There is no greater link to God than love. Understanding God’s love and trying to model God’s agape love takes great effort. Many times we tend to protect ourselves from that kind of love by either rejecting it or by being too complacent to take the steps toward it.
Once Charlie Brown asked Lucy to try love- love would make her a much happier person. She answered him, “You blockhead, I love the world, it’s the people I can’t stand.” What a simple yet profound way to describe many of our attitudes. We may be living lives that have somehow pulled back from loving people with the type of love described in 1 Corinthians 13. Maybe our lives are so busy with other things that we have made a conscious or subconcisous decision to do less than God desires. There are terrible consequences when we ignore God’s command to love.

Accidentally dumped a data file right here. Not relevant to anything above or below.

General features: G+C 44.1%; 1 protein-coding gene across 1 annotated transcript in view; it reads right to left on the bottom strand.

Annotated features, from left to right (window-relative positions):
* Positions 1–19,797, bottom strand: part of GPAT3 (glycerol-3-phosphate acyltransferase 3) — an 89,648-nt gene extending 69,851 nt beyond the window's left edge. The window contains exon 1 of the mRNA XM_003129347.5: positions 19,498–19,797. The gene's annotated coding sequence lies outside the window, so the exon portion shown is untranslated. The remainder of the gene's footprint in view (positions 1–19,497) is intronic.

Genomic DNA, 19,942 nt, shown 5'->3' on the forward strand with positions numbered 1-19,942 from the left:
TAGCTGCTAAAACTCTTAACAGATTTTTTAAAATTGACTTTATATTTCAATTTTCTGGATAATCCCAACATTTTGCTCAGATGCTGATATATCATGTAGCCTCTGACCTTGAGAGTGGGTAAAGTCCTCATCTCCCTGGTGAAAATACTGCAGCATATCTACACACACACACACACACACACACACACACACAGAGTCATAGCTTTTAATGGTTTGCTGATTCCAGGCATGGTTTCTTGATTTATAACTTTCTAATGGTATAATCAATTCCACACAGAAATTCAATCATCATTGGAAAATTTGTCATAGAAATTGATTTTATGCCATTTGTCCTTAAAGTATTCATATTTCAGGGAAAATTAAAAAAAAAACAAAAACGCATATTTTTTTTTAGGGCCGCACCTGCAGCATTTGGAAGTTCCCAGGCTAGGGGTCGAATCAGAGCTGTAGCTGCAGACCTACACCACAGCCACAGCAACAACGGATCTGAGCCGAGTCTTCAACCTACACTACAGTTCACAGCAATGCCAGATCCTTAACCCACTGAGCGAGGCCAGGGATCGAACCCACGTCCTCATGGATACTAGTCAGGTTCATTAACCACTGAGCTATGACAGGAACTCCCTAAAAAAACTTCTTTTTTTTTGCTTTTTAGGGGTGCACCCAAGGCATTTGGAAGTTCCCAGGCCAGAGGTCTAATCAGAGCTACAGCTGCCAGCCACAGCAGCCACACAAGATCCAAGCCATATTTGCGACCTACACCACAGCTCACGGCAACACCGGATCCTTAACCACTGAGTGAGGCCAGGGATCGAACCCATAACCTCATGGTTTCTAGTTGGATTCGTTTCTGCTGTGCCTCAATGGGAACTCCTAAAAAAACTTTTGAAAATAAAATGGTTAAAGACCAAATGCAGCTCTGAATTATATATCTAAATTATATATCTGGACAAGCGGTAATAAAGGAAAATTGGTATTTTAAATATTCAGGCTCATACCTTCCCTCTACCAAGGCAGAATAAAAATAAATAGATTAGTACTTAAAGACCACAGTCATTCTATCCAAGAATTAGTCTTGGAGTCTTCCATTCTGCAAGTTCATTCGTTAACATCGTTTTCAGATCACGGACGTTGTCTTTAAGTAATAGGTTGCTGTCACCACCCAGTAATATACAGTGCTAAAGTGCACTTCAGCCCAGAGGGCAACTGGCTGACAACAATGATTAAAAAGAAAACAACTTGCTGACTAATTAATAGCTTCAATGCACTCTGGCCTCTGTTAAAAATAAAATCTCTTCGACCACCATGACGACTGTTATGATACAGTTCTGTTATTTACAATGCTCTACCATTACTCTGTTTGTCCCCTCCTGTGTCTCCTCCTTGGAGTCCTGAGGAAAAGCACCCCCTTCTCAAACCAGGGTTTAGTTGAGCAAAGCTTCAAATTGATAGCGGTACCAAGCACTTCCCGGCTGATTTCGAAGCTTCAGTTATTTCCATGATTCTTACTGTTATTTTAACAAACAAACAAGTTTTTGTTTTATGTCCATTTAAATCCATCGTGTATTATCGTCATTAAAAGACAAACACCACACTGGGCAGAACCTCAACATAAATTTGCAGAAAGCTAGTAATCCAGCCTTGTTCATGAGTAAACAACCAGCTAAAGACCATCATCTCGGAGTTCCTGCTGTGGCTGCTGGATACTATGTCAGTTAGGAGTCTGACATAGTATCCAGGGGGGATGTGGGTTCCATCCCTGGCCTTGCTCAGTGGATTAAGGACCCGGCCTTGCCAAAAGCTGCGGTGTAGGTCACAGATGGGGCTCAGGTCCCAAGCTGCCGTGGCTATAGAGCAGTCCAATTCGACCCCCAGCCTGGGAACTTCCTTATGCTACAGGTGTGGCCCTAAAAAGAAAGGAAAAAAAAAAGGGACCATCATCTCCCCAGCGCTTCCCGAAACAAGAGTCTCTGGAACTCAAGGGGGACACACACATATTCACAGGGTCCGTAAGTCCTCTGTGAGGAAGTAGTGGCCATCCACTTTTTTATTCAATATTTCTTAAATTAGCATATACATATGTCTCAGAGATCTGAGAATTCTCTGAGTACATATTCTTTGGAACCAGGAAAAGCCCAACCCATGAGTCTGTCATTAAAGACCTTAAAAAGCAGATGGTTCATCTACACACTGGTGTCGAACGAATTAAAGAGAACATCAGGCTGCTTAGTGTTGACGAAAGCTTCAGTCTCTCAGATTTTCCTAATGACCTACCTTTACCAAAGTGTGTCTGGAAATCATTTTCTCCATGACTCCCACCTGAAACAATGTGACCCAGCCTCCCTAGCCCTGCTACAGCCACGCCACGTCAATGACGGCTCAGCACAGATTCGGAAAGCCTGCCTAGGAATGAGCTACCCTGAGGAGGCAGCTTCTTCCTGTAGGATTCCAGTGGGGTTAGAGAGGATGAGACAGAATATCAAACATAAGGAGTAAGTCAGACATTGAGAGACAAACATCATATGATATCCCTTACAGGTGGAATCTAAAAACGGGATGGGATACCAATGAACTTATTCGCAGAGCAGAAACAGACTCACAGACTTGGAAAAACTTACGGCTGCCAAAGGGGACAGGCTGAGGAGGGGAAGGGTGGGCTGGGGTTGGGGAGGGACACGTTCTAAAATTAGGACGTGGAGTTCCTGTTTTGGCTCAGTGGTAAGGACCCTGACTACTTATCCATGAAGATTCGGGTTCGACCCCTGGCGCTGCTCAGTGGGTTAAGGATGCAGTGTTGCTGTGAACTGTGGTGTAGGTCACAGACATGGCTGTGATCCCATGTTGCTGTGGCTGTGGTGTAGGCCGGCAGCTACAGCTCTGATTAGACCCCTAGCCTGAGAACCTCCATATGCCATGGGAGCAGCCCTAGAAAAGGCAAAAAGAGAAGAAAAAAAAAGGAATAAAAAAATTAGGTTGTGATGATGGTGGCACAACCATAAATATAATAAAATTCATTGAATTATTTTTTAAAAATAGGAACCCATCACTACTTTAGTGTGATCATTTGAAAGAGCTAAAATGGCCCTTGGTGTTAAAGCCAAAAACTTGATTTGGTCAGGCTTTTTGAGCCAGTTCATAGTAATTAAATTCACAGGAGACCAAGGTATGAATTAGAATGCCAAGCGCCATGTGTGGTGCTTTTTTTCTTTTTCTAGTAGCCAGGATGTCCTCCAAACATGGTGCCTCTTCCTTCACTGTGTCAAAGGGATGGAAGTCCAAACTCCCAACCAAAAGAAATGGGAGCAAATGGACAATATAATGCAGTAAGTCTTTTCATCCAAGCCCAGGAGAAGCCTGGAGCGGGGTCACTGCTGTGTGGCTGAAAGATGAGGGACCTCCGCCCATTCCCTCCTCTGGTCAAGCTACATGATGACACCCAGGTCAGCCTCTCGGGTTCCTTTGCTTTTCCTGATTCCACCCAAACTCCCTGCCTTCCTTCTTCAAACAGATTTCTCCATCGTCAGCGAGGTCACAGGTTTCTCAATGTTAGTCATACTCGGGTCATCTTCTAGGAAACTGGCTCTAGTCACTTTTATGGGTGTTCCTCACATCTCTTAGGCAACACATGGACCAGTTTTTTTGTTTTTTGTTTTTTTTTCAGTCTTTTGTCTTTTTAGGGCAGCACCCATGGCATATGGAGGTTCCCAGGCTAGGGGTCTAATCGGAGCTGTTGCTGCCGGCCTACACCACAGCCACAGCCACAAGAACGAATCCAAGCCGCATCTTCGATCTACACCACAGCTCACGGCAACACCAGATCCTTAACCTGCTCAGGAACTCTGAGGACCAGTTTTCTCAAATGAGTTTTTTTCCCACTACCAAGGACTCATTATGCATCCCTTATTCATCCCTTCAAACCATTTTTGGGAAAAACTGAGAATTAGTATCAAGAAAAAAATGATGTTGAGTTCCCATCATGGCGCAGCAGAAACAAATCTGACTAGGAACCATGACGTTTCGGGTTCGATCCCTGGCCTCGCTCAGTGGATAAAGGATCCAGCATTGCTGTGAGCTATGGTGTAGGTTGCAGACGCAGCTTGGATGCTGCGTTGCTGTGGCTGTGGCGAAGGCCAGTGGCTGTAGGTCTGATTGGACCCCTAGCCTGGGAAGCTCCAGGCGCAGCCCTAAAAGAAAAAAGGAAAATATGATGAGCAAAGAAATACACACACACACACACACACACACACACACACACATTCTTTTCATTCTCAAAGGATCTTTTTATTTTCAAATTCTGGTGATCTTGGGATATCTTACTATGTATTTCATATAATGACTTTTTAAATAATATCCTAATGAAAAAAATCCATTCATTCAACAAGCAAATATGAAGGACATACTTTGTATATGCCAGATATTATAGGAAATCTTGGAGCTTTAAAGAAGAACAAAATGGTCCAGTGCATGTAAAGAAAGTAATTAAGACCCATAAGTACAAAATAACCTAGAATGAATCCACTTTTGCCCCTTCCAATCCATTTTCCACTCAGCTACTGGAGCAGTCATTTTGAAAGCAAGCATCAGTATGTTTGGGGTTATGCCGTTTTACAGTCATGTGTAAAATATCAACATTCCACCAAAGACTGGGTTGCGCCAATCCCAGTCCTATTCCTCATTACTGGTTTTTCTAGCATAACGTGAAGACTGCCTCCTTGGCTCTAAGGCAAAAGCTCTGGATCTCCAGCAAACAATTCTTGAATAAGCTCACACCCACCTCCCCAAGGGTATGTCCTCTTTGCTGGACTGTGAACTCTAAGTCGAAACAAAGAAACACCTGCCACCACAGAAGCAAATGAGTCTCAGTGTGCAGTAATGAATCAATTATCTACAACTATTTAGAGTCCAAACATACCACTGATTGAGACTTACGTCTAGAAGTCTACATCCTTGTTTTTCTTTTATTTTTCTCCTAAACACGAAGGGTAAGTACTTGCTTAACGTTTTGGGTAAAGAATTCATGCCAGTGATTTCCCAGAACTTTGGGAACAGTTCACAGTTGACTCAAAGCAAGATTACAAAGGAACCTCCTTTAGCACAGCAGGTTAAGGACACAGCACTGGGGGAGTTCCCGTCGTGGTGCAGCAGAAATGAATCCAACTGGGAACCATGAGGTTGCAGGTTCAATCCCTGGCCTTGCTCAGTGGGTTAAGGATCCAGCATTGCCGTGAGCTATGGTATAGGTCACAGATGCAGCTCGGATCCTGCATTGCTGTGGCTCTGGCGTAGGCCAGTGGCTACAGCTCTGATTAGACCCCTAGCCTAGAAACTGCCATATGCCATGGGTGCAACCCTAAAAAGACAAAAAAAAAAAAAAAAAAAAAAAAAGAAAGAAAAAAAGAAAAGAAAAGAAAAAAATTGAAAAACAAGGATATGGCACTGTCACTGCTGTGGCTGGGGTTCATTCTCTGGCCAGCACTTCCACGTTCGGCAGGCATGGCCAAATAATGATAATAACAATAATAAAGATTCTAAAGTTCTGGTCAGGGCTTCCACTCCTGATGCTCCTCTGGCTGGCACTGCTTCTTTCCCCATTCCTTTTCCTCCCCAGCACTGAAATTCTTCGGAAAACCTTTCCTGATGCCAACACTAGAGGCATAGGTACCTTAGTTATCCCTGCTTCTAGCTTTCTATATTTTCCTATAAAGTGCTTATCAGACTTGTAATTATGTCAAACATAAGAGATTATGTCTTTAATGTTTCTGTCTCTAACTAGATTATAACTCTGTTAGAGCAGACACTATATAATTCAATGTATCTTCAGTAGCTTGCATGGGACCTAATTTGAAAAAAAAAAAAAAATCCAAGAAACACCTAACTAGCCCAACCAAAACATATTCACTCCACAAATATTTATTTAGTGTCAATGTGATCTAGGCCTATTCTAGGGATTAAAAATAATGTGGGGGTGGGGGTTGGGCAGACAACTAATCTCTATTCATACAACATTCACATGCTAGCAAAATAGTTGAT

C.S. Lewis touched on this idea of how we protect our hearts from love in his book, The Four Loves. Here is an excerpt:
“To love at all is to be vulnerable. Love anything, and your heart will certainly be wrung and possibly be broken. If you want to make sure of keeping it intact, you must give your heart to no one, not even to an animal. Wrap it carefully round with hobbies and little luxuries; avoid all entanglements; lock it up safe in the casket or coffin or your selfishness. But in that casket—safe, dark, motionless, airless—it will change. It will not be broken; it will become unbreakable, impenetrable, irredeemable…The only place outside Heaven where you can be perfectly safe from all the dangers…of love is Hell.” 4e5cf5d178
What stark words from C.S. Lewis- but they underscore the fact that there is nothing more important in our life- in our ability to connect with God, in our ability to connect with others, and in our spiritual development than love. Paul’s description of love lists both positive and negative attributes of this agape love. Each one of these characteristics holds behind it a mountain of life stories that we can recall when we reflect upon love’s power in our lives.